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16. The geographic distribution of cases should be tabulated or mapped according to: A. residence of each case B. place of usual occupation, school, or other primary daytime exposure C. health care facility where diagnosis was made D. location where disease onset occurred E. variable of “place” that produces a meaningful pattern 17. Reasonable ways of generating hypotheses in an outbreak investigation include: (Circle ALL that apply.) A. asking the local health officer what he/she thinks is the cause B. asking the case-patients what they think is the cause C. reviewing a textbook about the disease under investigation D. postulating explanations for the patterns seen in the descriptive epidemiology E. focusing on the patients who do not fit the general patterns seen in the descriptive epidemiology 18. During an investigation of an outbreak of gastroenteritis on a small college campus, the investigators confirmed the diagnosis, searched for additional cases, and characterized the cases by time, place, and person. No obvious hypotheses regarding source or mode of transmission came to mind. The investigators should next: A. interview a few cases in depth B. conduct a case-control study C. conduct a cohort study D. sample and test foods from the school dining hall for the incriminated agent E. interview and test the dining hall foodhandlers for the incriminated agent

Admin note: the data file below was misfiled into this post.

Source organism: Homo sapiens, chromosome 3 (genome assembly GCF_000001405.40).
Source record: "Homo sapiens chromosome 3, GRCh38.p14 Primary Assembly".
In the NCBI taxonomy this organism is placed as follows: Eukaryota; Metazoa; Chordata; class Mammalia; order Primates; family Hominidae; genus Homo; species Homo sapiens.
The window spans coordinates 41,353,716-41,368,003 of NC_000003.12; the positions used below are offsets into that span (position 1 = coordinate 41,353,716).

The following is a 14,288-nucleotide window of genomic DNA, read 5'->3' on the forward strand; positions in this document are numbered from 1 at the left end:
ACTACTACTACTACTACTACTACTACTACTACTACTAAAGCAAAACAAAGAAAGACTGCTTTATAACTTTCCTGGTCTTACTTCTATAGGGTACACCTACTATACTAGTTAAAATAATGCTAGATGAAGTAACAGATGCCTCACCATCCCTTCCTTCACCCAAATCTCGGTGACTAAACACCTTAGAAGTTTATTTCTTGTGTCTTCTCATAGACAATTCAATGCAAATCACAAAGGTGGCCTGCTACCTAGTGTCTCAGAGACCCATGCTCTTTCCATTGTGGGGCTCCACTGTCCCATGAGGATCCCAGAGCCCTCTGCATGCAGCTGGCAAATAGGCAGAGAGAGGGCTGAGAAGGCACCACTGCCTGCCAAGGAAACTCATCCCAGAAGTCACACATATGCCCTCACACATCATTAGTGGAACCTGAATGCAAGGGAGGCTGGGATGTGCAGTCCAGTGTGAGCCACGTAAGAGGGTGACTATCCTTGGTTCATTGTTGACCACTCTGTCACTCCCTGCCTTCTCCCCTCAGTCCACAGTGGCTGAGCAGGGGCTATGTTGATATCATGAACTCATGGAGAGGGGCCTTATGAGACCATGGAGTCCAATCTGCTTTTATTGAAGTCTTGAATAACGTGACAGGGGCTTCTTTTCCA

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19. In an epidemiologic study, investigators enrolled 100 children with Kawasaki syndrome and 100 children without Kawasaki syndrome. Among children with Kawasaki syndrome, 50 had been exposed to compound C in the previous 3 weeks. Among those without Kawasaki syndrome, 25 had been exposed to compound C. In this study, the best estimate of the relative risk of Kawasaki syndrome associated with exposure to compound C is: A. 1.0 B. 1.5 C. 2.0 D. 3.0 E. not calculable from the information provided 20. In the epidemiologic study of Kawasaki syndrome described in the previous question, the mean serum porcelain levels of children with Kawasaki syndrome was lower than the mean serum porcelain levels of children without Kawasaki syndrome. The difference was statistically significant at the 5% level (p < 0.05). This means that: A. elevated serum porcelain causes Kawasaki syndrome B. deficiency of serum porcelain causes Kawasaki syndrome C. the difference between mean serum porcelain levels is unlikely to have occurred by chance alone D. the difference between mean serum porcelain levels is likely to have occurred by chance alone 21. The report of an epidemiologic study described the association between a particular exposure and a particular disease as “a weakly positive association, but not statistically significant at the 0.05 level.” The data most consistent with this statement is: A. odds ratio = 10.0, p-value = 0.20 B. odds ratio = 1.5, p-value = 0.03 C. relative risk = 1.8, p-value = 0.01 D. relative risk = 10.0, p-value = 0.10 E. risk ratio = 1.8, p-value = 0.20